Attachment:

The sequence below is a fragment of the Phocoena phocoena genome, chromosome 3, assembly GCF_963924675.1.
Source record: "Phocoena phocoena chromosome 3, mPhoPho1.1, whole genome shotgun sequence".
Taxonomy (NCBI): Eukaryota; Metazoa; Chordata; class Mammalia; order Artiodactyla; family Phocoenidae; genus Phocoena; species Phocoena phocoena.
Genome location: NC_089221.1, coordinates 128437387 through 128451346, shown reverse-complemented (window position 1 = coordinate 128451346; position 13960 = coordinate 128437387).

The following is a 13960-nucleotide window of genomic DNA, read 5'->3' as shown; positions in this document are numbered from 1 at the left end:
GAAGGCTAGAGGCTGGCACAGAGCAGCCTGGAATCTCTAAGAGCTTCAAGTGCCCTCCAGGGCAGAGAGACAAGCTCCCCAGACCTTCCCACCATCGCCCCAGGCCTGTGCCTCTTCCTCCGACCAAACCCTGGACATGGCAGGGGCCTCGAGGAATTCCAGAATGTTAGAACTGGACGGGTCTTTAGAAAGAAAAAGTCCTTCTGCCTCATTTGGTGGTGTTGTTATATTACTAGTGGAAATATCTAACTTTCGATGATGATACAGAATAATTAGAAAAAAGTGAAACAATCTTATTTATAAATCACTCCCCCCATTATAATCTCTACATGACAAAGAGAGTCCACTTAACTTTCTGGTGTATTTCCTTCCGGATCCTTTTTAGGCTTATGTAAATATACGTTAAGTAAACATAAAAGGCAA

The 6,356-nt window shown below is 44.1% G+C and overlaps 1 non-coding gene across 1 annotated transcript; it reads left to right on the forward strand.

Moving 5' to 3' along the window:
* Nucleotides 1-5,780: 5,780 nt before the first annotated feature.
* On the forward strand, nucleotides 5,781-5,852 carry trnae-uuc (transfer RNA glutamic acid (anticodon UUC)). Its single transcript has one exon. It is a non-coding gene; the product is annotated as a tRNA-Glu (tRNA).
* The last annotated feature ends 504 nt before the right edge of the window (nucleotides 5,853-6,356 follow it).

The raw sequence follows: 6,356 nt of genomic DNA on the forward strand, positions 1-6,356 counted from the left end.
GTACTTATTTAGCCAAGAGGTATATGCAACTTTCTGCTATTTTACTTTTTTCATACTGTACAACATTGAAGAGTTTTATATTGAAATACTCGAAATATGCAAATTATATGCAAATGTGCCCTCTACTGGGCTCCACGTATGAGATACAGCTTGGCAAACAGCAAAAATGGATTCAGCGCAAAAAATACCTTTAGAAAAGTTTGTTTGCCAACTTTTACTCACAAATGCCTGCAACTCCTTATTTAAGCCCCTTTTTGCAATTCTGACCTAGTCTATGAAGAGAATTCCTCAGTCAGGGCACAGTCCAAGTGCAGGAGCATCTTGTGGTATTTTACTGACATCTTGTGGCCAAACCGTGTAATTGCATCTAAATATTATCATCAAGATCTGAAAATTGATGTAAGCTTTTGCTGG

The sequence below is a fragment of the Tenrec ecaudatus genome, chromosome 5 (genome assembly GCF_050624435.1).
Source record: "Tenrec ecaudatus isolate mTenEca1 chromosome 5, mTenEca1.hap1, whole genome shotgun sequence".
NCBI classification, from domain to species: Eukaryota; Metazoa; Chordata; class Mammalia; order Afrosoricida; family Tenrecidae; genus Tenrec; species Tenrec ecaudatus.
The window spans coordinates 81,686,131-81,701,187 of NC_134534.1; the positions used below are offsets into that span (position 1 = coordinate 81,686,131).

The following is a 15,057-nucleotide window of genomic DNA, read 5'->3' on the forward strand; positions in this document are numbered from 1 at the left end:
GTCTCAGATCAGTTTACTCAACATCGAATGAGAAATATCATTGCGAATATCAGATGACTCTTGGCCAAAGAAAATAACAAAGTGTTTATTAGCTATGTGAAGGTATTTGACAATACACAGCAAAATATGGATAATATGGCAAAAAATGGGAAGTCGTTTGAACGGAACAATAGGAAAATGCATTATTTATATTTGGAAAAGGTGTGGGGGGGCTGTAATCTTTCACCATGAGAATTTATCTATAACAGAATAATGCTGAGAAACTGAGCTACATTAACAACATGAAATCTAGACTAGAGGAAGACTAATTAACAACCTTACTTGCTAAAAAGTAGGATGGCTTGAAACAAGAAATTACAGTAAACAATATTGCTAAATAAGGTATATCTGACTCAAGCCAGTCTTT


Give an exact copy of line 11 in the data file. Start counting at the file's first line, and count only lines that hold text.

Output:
* The last annotated feature ends 504 nt before the right edge of the window (nucleotides 5,853-6,356 follow it).